Practical Tips for Traveling to New Zealand

Here are some things I learned by traveling to New Zealand for the first time. Let me know if you have any to add!

  • If you’re from the U.S., it’s a LOONG flight so be prepared. To make travel feel better on your body, follow some of the tips I gave for India. Thankfully you don’t need vaccinations, but do try the No-Jet-Lag and most of all, hydrate and stretch as much as you can.
  • This may be your first experience of time travel, so pay attention. We left on Wednesday Nov 19 and arrived on Friday Nov 21, completely skipping Thursday. When we came back, we left in the evening of Saturday Dec 6, and arrived in San Francisco that same MORNING. Another hop to Austin and by the time we were asleep it was 10 pm, SAME DAY. So coming home was a 2-day Saturday, yikes!
  • Kiwi’s (the people of New Zealand) speak English and are all very friendly to Americans, but you may be surprised to sometimes find the accent difficult to understand. It’s a bit British-sounding in tone and word selection (i.e. “Lovely!”) “Yes” becomes a long drawn out “Yeeeeeeees” and “bed” turns into “bead”, for example.
  • If you’re renting a car, note that Kiwi’s drive on the opposite side of the road, in the opposite side of the car, and there are many roundabouts to deal with on top of it.  Pay attention at all times, and STAY LEFT.
  • Although the situation is improving, DO wear sunscreen, especially on your face and ears (head too if you’re bald). I generally don’t when at home, but the hole in the ozone there isn’t kidding. If not, you’ll scratch your ear one day and not realize how much it stings, or find your neck peeling for no apparent reason.
  • New Zealand is PARTICULARLY finicky about bringing anything into the country that might disturb their ecosystem; they even ask whether you’ve worn your shoes hiking anywhere. So, make sure any food you bring and don’t devour on the plane is packaged up when you land, and avoid having vegetables, fruit or meats with you.  The benefit is that New Zealand has birds and plants we don’t have in the U.S,, and sometimes just walking around smells like a flower gently exploded inside your nose.
  • In the city of Auckland you will find just about every type of food you might want. It’s a lovely big city, with lots to walk to (mind all the hills!), especially sushi. However, it is quite expensive, as any large city is. They deal in New Zealand dollars, or NZD, so check the conversion rate when you’re going.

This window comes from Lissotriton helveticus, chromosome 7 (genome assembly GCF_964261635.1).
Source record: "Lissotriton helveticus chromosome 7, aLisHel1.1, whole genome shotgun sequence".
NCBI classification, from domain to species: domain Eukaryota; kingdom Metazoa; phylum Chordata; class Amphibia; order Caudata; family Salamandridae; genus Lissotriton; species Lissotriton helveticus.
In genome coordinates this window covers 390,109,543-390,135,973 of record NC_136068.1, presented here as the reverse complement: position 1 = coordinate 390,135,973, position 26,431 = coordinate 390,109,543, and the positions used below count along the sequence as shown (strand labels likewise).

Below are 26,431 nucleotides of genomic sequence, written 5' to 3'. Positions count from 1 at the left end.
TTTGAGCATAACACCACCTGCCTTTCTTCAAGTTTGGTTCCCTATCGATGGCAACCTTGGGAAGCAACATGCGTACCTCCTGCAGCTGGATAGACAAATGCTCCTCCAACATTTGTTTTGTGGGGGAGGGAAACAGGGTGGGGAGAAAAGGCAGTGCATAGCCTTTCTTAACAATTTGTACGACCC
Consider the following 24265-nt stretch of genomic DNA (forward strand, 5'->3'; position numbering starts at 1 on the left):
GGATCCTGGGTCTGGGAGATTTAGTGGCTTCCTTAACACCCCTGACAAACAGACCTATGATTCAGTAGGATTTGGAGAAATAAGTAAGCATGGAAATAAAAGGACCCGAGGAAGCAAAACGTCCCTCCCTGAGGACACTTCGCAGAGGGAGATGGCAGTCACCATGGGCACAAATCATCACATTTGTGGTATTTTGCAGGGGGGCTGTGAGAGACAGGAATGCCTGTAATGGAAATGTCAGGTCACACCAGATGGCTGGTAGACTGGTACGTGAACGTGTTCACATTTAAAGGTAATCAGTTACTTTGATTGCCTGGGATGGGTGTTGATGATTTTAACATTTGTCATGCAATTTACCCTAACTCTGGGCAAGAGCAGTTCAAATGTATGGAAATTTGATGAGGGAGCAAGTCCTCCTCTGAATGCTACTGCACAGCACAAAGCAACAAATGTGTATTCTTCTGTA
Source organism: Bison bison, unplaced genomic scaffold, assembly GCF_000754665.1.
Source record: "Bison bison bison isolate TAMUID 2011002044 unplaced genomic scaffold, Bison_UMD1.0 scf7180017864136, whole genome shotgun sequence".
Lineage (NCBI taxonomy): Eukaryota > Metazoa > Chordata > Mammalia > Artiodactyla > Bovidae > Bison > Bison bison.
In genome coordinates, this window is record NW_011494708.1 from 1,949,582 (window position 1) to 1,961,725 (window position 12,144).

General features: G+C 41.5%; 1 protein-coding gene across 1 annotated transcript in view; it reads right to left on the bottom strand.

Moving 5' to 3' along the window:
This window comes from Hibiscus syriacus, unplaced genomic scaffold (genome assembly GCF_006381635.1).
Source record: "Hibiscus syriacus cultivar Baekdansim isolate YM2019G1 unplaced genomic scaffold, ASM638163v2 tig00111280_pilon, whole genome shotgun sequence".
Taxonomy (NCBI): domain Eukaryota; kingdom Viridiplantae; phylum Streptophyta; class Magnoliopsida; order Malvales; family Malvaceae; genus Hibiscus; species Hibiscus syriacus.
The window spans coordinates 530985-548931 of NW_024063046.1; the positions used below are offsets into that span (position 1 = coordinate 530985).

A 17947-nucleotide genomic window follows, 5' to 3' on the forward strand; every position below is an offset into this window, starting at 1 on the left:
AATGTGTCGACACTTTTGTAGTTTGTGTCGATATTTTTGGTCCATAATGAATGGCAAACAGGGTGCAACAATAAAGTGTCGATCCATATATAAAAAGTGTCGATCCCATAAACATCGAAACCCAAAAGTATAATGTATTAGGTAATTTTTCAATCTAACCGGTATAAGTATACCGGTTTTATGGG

• As of this writing, Christchurch is still rebuilding from the earthquakes. One side of the street will be perfectly normal; the other might look as if a bomb just went off. Rebuilding couldn’t start until mid 2013 because the earthquakes just kept coming. Still, supporting the lovely people of this city as they rebuild is very important. If you go before Feb 2015, check out all the painted giraffes scattered across the city: 99 to be exact. They will be auctioned off on the anniversary of the quake.
  • If you like wine and/or coffee, you’re completely in the right country! Also, if you’re not a vegetarian or vegan, you’ll likely enjoy all the cows and sheep (literally millions) that are used for dairy and meat. But if you are, you’ll find many places that are accommodating.
  • November/December (when we went) is spring headed toward summer. In my opinion, it makes the whole “holiday season vibe” a bit more chill, though somewhat strange at first.
  • The best local phrase to know is “Kia ora”. It is a phrase spoken by the Māori, the indigenous Polynesian people of New Zealand. Māori are often the people who will show you around their home–e.g. through caves, museums, gardens, etc. In fact, they own the land that contain the caves, therefore they own the caves themselves! Many non-Māori people in New Zealand seem to pronounce it “Mary”.
  • Your iPhone will work in New Zealand, but talk to you carrier about a global data plan if you need, and watch the roaming charges!
  • What we noticed as we drove around was that a lot of the rivers in New Zealand look terribly sparse and therefore quite ugly–but this is not for a lack of rain. Rather, it’s because the water from the rivers is irrigated elsewhere.
  • The other thing for those of you who like to frequent public places is that SO many people smoke! I hadn’t realized it at first, but especially at restaurants with outdoor space, you would sit outside and there could be three out of six tables smoking cigarettes. As we waited to come off the Waiheke ferry, a guy stood there rolling his own cigarettes. It can be a little rough if you’re sensitive to the smoke, so just be aware.
  • Lastly, when you see the grocery store “Countdown” while you’re driving, do NOT start thinking of the song The Final Countdown. Really, just don’t.

For the specific stories about our trip, see New Zealand (2014).

Leave a Reply

Your email address will not be published.

HTML tags are not allowed.